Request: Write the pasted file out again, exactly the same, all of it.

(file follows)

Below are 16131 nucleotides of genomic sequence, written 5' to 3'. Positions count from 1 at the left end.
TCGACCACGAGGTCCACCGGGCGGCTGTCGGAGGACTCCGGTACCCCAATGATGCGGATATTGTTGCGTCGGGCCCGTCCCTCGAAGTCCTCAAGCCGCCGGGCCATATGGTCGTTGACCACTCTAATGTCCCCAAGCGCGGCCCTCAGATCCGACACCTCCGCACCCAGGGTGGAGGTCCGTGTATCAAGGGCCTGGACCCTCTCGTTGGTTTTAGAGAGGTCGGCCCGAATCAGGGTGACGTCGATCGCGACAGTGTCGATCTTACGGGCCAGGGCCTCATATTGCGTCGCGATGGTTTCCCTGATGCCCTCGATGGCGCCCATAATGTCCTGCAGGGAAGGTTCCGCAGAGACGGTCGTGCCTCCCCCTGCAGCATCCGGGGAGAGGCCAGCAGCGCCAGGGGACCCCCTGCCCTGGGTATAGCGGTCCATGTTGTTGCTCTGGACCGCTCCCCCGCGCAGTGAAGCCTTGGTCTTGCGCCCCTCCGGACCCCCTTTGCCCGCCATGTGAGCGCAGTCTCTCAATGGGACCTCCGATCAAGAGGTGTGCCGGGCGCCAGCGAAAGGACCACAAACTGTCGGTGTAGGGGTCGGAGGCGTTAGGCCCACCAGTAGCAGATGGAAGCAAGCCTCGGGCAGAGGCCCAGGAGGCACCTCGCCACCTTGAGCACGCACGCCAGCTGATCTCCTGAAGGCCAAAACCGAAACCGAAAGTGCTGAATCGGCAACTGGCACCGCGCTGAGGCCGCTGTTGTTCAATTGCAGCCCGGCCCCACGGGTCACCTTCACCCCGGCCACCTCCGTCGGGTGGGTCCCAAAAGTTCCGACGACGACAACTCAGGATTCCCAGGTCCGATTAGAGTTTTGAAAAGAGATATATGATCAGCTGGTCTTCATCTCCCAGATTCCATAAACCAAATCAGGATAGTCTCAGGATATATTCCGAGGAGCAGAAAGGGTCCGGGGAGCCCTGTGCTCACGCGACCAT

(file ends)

Below are 16131 nucleotides of genomic sequence, written 5' to 3'. Positions count from 1 at the left end.
TCGACCACGAGGTCCACCGGGCGGCTGTCGGAGGACTCCGGTACCCCAATGATGCGGATATTGTTGCGTCGGGCCCGTCCCTCGAAGTCCTCAAGCCGCCGGGCCATATGGTCGTTGACCACTCTAATGTCCCCAAGCGCGGCCCTCAGATCCGACACCTCCGCACCCAGGGTGGAGGTCCGTGTATCAAGGGCCTGGACCCTCTCGTTGGTTTTAGAGAGGTCGGCCCGAATCAGGGTGACGTCGATCGCGACAGTGTCGATCTTACGGGCCAGGGCCTCATATTGCGTCGCGATGGTTTCCCTGATGCCCTCGATGGCGCCCATAATGTCCTGCAGGGAAGGTTCCGCAGAGACGGTCGTGCCTCCCCCTGCAGCATCCGGGGAGAGGCCAGCAGCGCCAGGGGACCCCCTGCCCTGGGTATAGCGGTCCATGTTGTTGCTCTGGACCGCTCCCCCGCGCAGTGAAGCCTTGGTCTTGCGCCCCTCCGGACCCCCTTTGCCCGCCATGTGAGCGCAGTCTCTCAATGGGACCTCCGATCAAGAGGTGTGCCGGGCGCCAGCGAAAGGACCACAAACTGTCGGTGTAGGGGTCGGAGGCGTTAGGCCCACCAGTAGCAGATGGAAGCAAGCCTCGGGCAGAGGCCCAGGAGGCACCTCGCCACCTTGAGCACGCACGCCAGCTGATCTCCTGAAGGCCAAAACCGAAACCGAAAGTGCTGAATCGGCAACTGGCACCGCGCTGAGGCCGCTGTTGTTCAATTGCAGCCCGGCCCCACGGGTCACCTTCACCCCGGCCACCTCCGTCGGGTGGGTCCCAAAAGTTCCGACGACGACAACTCAGGATTCCCAGGTCCGATTAGAGTTTTGAAAAGAGATATATGATCAGCTGGTCTTCATCTCCCAGATTCCATAAACCAAATCAGGATAGTCTCAGGATATATTCCGAGGAGCAGAAAGGGTCCGGGGAGCCCTGTGCTCACGCGACCAT